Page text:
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Call out for Holyhead RNLI lifeboat as naming ceremony celebrations get underway

Lifeboats News Release

RNLI volunteers never know when the call for help will come, and at the weekend, it was following the naming of the station’s new D-class lifeboat.

The volunteer crew had just assembled for a celebratory meal with the donor family, when their pagers sounded.  The Holyhead all-weather lifeboat was launched to a 34ft yacht which was becalmed three miles north west of north stack, with three people aboard
The vessel was also reported to have engine cooling problems, which had been resolved before the RNLI volunteer crew arrived. The vessel was then able to proceed under its own power. The all-weather lifeboat stayed close by in case required and escorted the vessel into Holyhead harbour. The lifeboat arrived back on station just before 7pm.

It had been a busy day for the volunteer crew who had earlier in the afternoon seen their new D-class officially dedicated.  The lifeboat was named in memory of a couple whose lives were shaped by a love of the coast. The event was a proud day for the station’s volunteers, as their new D-class lifeboat was named Mary & Archie Hooper.

Mary and Archie Hooper, were keen RNLI fundraisers and provided a generous legacy which has funded the new lifeboat. One of the main motivations for wanting to support the charity was witnessing first hand some of the risk visitors undertook on their coast. They watched on with great interest from the home they built at Llandanwg Beach near Harlech in north Wales.  They made it their vocation to help save lives at sea and were tireless in visiting caravan sites, raising money for the RNLI and spreading lifesaving safety messages.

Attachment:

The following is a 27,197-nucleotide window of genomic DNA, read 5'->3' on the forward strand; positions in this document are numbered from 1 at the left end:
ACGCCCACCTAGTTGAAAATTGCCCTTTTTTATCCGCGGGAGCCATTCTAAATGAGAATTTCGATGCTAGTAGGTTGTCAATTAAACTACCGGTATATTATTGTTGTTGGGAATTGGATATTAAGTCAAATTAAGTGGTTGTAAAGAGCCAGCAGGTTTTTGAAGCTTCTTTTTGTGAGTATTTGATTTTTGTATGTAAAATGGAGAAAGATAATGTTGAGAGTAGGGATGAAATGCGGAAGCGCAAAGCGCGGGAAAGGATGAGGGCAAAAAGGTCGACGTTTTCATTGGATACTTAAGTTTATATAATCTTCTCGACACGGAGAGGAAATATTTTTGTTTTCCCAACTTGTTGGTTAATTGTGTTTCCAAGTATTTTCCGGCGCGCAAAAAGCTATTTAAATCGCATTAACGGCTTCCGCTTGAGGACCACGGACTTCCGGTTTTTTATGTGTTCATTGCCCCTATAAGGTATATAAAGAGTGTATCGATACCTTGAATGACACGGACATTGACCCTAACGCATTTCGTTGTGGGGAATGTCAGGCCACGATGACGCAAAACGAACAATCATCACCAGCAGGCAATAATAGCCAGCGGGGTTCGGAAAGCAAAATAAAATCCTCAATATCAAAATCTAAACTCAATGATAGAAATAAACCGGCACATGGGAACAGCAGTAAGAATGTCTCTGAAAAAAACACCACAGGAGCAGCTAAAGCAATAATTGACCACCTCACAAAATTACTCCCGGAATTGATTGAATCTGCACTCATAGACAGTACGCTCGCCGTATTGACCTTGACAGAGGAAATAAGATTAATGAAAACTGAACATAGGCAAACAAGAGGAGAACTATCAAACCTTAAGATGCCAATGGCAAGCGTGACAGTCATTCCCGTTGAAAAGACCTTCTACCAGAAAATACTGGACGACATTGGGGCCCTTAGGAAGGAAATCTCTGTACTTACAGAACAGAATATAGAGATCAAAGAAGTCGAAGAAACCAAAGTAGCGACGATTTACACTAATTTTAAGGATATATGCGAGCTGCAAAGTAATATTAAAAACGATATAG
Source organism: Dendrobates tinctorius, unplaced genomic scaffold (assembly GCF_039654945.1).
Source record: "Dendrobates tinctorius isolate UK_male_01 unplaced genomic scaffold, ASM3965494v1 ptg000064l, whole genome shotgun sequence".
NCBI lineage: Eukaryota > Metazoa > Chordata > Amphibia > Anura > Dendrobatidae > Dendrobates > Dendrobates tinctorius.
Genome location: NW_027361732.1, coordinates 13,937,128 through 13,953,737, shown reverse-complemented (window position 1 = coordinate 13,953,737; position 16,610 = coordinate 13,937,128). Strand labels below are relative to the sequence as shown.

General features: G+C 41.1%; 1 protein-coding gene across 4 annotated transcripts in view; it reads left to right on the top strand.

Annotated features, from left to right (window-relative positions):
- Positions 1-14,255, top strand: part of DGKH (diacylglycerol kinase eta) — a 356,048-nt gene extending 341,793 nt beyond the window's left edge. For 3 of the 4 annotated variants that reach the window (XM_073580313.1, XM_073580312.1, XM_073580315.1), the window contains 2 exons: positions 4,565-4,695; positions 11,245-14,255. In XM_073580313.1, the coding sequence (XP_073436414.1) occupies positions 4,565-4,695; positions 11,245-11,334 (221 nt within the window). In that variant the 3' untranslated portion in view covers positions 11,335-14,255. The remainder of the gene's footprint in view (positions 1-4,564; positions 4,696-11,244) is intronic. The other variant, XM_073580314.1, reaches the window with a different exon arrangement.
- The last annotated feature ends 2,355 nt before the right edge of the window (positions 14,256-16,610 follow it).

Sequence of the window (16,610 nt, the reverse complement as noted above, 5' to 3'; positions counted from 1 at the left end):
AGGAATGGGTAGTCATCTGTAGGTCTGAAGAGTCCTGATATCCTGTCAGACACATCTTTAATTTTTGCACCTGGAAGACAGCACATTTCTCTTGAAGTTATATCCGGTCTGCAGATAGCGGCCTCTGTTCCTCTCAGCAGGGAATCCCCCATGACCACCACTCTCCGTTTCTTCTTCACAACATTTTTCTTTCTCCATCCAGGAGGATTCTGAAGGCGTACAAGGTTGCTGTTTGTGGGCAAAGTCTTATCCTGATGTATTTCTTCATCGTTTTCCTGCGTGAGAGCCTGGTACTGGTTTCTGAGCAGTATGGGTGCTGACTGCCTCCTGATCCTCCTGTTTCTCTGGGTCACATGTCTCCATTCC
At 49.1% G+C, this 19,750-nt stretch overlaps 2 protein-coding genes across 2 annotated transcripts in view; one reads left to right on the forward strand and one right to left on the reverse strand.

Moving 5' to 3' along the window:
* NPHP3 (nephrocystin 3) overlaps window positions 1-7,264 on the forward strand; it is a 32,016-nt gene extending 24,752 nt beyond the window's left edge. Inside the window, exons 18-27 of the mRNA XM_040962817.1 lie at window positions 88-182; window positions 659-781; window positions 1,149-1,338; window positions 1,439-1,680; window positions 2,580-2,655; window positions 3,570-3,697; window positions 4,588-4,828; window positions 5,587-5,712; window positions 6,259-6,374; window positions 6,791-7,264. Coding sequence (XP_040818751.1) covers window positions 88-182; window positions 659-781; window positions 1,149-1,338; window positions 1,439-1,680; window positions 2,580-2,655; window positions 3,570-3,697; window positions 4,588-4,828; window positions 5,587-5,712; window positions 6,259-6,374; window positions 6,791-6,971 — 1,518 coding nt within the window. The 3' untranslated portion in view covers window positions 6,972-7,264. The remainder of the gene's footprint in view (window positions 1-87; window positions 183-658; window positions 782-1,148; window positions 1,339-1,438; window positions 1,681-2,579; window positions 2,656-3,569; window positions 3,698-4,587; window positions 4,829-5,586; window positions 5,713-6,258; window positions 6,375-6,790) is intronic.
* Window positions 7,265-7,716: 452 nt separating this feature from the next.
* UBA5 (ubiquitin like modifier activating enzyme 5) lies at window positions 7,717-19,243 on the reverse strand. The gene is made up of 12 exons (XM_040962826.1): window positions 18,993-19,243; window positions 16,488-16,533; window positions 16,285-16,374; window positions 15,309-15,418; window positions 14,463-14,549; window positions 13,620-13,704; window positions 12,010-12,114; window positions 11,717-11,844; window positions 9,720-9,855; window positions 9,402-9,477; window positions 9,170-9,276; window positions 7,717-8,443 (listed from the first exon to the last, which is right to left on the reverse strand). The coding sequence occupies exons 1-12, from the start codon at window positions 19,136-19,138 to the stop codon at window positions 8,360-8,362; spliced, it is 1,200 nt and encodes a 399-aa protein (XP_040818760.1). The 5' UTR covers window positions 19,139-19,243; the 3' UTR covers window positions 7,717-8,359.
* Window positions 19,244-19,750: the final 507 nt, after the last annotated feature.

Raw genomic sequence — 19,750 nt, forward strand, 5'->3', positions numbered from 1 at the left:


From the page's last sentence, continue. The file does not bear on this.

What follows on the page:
The history of their lives together forms the basis of their desire to support the RNLI with this generous legacy. 
Notes to Editors

Full details of the naming ceremony and pictures from the event are available to download here: 

Media Contacts
For further information, please telephone Danielle Rush, RNLI Public Relations Manager in Wales on 01745 585162 or 07786 668829, or Lifeboat Press Officer Ray Steadman on 07867 506939. Images will be available following the event.

Key facts about the RNLI

The Royal National Lifeboat Institution is the charity that saves lives at sea. Our volunteers provide a 24-hour search and rescue service in the United Kingdom and Ireland from 238 lifeboat stations, including four along the River Thames and inland lifeboat stations at Loch Ness, Lough Derg, Enniskillen, Carrybridge and Lough Ree. Additionally the RNLI has more than 1,000 lifeguards on over 240 beaches around the UK and operates a specialist flood rescue team, which can respond anywhere across the UK and Ireland when inland flooding puts lives at risk.

The RNLI relies on public donations and legacies to maintain its rescue service. As a charity it is separate from, but works alongside, government-controlled and funded coastguard services. Since the RNLI was founded in 1824 our lifeboat crews and lifeguards have saved at least 140,000 lives. Volunteers make up 95% of the charity, including 4,600 volunteer lifeboat crew members and 3,000 volunteer shore crew. Additionally, tens of thousands of other dedicated volunteers raise funds and awareness, give safety advice, and help in our museums, shops and offices.

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The RNLI is a charity registered in England and Wales (209603) and Scotland (SC037736). Charity number 20003326 in the Republic of Ireland